1. We are invited in this Rule to set aside an order made by the Subordinate Judge of 24-Pergannahs, under Section 195, Criminal Procedure Code, which has been confirmed by the learned District Judge under Clause (c) of that section. The circumstances under which the order has been made are not disputed.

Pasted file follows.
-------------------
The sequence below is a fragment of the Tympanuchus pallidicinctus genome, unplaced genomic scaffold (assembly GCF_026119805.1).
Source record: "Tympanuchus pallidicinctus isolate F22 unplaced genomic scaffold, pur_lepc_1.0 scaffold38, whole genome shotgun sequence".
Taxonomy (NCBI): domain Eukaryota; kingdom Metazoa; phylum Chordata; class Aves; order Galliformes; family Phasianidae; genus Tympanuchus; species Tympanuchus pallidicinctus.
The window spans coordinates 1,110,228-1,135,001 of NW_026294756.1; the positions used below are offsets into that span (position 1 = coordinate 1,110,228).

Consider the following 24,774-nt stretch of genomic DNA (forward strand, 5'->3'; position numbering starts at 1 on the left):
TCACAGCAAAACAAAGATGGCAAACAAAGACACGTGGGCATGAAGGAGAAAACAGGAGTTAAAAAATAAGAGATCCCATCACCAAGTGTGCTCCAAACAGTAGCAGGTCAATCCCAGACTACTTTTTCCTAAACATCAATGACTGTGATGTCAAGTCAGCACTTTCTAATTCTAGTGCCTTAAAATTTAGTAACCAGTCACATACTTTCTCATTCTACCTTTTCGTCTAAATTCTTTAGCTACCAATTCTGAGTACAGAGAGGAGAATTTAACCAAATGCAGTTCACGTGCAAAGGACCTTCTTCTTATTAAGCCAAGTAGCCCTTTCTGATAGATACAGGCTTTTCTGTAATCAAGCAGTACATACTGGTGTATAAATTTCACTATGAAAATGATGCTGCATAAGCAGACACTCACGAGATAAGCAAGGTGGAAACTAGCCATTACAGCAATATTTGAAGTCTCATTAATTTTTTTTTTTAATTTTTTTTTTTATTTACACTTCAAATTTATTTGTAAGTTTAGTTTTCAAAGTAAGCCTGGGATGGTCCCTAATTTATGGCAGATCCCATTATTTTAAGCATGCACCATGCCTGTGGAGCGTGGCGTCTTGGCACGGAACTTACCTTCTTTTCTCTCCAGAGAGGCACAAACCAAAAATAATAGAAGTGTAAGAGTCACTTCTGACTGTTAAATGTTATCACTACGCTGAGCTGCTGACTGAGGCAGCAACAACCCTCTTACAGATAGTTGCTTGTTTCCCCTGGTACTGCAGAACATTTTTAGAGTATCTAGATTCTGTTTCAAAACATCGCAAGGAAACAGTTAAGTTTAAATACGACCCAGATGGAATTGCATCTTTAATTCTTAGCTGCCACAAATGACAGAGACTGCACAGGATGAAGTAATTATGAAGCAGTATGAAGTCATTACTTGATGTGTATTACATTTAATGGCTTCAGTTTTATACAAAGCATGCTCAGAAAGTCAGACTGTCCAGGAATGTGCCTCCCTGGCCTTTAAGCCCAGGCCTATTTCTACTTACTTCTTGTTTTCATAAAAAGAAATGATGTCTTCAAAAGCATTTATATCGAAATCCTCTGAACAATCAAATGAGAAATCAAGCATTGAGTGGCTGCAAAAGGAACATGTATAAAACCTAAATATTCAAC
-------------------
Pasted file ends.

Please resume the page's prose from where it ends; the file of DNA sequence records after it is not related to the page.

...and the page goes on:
2. The petitioner before us obtained a certificate under the Succession Certificate Act in respect of the estate of his deceased brother. An application was subsequently made by the widow of his brother, Muktarani Dasi, an infant represented by her father Hari Mohan Das for revocation of the certificate on the ground that it had been obtained by fraud. This application was allowed and the certificate was revoked. The learned Subordinate Judge in his judgment in that erise held that the . certificate had been obtained by fraud and observed that the petitioner Rajendra Nath Das ought to be prosecuted for perjury and forgery. On the 8th February 1909, on which date the revocation case was decided, notices were directed to issue upon Rajendra Nath Das calling upon him to deliver up the certificate which had been revoked and also to show cause why he should not be criminally prosecuted. Cause was shown and the Subordinate Judge on the 5fch Jane 1909, recorded an order to the following effect: I, therefore, accord my sanction to Muktarani Dasi to prosecute Rajendra Nath Ghosh for forgery and perjury in the Criminal Court'. This order, it is not disputed, was open to objection on three grounds:first, that there was an error in the name of the person directed to be prosecuted, as his correct name was Rajendra Nath Das while he was described in the order as Rajendra Nath Ghosh; secondly, that while the proceedings had obviously been instituted under Section 476, Criminal Procedure Code, the order purported to grant sanction to Muktarani under Section 195 of the Code, though she had not applied for sanction under that section; and thirdly, that the order was vague as no details were given as to the charges of perjury and forgery. After this order had been made, the father of Muktarani Dasi applied to the Magistrate to issue process against Rajendra Nath Das. The Magistrate, however, declined to take any action, apparently on the ground that the person directed to be prosecuted was Rajendra Nath Ghose whereas process was sought against Rajendra Nafch Das. An application was accordingly made on the 31st July 190.9 to the Subordinate Judge, on behalf of Muktarani, to amend his order. Notice was thereupon issued to Rajendra Nath Das and cause wag shown. On the 4th September the Subordinate Judge recorded the following order : Fresh, petition be filed by Muktarani Dasi praying for sanction. Let this case be disposed of'. As we understand this order, the Subordinate Judge abandoned the proceedings which he had. initiated under Section 476 and in which he had by mistake recorded an order under Section 195. On that very date, Muktarani made an application under Section 195, in which she prayed for sanction to prosecute Rajendra Nath Das, setting out in detail the circumstances under which the offences of perjury and forgery were alleged to have been committed. Notice was issued again upon Rajendra Nath Das and cause was shown. Ultimately on the 2nd October 1909, an order under Section 195 was made. Rajendra Nath. Das subsequently applied to the District Judge to revoke this order, but he refused to interfere under Clause (c) of Section 195, Criminal Procedure Code. In this Court the order of the Subordinate Judge thus confirmed by the District Judge has been assailed substantially on two grounds, namely, first, that after the proceedings . under Section 476 had been commenced and had proved infructuous, no application under Section 195 ought to have been entertained; and, secondly, that the application under Section 195 presented by the minor Muktarani herself, without any next friend, ought not to have been entertained at all.